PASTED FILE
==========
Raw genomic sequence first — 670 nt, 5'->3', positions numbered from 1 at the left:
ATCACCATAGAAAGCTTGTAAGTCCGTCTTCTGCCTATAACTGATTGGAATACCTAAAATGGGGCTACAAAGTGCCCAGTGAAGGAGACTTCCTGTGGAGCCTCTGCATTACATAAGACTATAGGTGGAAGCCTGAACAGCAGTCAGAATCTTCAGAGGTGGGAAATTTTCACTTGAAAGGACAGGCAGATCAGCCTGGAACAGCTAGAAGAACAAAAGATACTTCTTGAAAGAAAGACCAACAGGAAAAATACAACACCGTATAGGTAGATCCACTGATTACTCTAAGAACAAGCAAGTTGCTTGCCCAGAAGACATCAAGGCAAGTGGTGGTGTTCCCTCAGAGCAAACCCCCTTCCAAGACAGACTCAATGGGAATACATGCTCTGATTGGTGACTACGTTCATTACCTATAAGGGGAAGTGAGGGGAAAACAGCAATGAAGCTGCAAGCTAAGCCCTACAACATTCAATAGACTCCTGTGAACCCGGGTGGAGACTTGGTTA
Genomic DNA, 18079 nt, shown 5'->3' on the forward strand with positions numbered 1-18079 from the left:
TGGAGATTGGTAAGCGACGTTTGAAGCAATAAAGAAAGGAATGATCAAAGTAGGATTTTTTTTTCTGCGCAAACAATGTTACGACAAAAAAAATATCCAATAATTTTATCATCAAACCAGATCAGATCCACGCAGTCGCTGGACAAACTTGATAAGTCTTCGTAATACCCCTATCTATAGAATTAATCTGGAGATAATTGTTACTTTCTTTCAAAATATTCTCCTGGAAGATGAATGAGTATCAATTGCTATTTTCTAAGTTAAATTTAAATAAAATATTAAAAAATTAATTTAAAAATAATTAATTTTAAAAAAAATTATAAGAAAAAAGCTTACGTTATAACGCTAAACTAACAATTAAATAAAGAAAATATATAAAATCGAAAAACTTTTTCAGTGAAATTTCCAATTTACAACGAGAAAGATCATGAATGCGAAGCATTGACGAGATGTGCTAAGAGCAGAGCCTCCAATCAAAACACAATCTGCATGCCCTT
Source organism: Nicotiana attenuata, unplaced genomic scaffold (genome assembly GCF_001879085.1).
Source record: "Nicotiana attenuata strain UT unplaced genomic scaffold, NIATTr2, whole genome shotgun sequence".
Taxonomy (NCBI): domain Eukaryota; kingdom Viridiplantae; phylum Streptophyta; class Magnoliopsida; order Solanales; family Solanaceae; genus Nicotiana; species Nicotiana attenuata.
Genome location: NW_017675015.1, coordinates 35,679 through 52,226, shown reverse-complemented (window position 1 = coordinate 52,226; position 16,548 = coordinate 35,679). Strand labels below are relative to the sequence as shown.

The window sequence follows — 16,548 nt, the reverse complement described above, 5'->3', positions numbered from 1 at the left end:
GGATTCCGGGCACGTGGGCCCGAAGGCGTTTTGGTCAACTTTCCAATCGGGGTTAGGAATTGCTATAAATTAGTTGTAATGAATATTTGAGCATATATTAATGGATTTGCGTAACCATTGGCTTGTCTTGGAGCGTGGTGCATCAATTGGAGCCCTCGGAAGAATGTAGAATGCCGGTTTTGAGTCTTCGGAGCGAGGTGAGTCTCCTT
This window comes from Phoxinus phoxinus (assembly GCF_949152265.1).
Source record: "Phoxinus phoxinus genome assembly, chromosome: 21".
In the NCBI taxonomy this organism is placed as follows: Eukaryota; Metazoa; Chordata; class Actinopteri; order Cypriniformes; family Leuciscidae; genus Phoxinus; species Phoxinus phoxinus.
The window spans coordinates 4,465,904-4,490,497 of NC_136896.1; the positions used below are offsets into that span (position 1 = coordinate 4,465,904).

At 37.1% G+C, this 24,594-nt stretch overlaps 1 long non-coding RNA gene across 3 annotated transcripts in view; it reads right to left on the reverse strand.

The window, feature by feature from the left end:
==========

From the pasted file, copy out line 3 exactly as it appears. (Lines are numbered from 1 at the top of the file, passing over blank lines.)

Genomic DNA, 18079 nt, shown 5'->3' on the forward strand with positions numbered 1-18079 from the left: